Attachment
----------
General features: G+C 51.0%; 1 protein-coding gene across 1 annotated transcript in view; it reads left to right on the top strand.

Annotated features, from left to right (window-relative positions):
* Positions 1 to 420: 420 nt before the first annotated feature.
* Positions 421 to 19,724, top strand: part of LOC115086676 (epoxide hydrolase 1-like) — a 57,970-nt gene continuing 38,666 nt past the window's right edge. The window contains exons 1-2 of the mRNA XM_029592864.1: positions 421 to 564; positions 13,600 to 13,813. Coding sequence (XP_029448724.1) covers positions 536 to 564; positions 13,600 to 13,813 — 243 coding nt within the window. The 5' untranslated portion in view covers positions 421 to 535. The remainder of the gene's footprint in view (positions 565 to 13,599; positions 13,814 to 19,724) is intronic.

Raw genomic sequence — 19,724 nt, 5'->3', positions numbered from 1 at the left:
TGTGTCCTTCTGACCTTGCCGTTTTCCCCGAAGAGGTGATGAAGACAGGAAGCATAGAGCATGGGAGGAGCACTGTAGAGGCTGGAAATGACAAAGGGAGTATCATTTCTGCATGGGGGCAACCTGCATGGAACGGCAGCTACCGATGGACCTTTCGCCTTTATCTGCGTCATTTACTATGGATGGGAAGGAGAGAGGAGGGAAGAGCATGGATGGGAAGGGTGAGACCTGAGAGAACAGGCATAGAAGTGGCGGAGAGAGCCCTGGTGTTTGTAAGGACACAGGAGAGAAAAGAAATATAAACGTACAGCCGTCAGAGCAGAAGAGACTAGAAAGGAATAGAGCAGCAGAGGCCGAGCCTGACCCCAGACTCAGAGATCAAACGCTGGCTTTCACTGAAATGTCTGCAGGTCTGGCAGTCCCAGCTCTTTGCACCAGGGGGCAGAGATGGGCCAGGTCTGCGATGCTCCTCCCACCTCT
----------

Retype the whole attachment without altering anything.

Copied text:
General features: G+C 51.0%; 1 protein-coding gene across 1 annotated transcript in view; it reads left to right on the top strand.

Annotated features, from left to right (window-relative positions):
* Positions 1 to 420: 420 nt before the first annotated feature.
* Positions 421 to 19,724, top strand: part of LOC115086676 (epoxide hydrolase 1-like) — a 57,970-nt gene continuing 38,666 nt past the window's right edge. The window contains exons 1-2 of the mRNA XM_029592864.1: positions 421 to 564; positions 13,600 to 13,813. Coding sequence (XP_029448724.1) covers positions 536 to 564; positions 13,600 to 13,813 — 243 coding nt within the window. The 5' untranslated portion in view covers positions 421 to 535. The remainder of the gene's footprint in view (positions 565 to 13,599; positions 13,814 to 19,724) is intronic.

Raw genomic sequence — 19,724 nt, 5'->3', positions numbered from 1 at the left:
TGTGTCCTTCTGACCTTGCCGTTTTCCCCGAAGAGGTGATGAAGACAGGAAGCATAGAGCATGGGAGGAGCACTGTAGAGGCTGGAAATGACAAAGGGAGTATCATTTCTGCATGGGGGCAACCTGCATGGAACGGCAGCTACCGATGGACCTTTCGCCTTTATCTGCGTCATTTACTATGGATGGGAAGGAGAGAGGAGGGAAGAGCATGGATGGGAAGGGTGAGACCTGAGAGAACAGGCATAGAAGTGGCGGAGAGAGCCCTGGTGTTTGTAAGGACACAGGAGAGAAAAGAAATATAAACGTACAGCCGTCAGAGCAGAAGAGACTAGAAAGGAATAGAGCAGCAGAGGCCGAGCCTGACCCCAGACTCAGAGATCAAACGCTGGCTTTCACTGAAATGTCTGCAGGTCTGGCAGTCCCAGCTCTTTGCACCAGGGGGCAGAGATGGGCCAGGTCTGCGATGCTCCTCCCACCTCT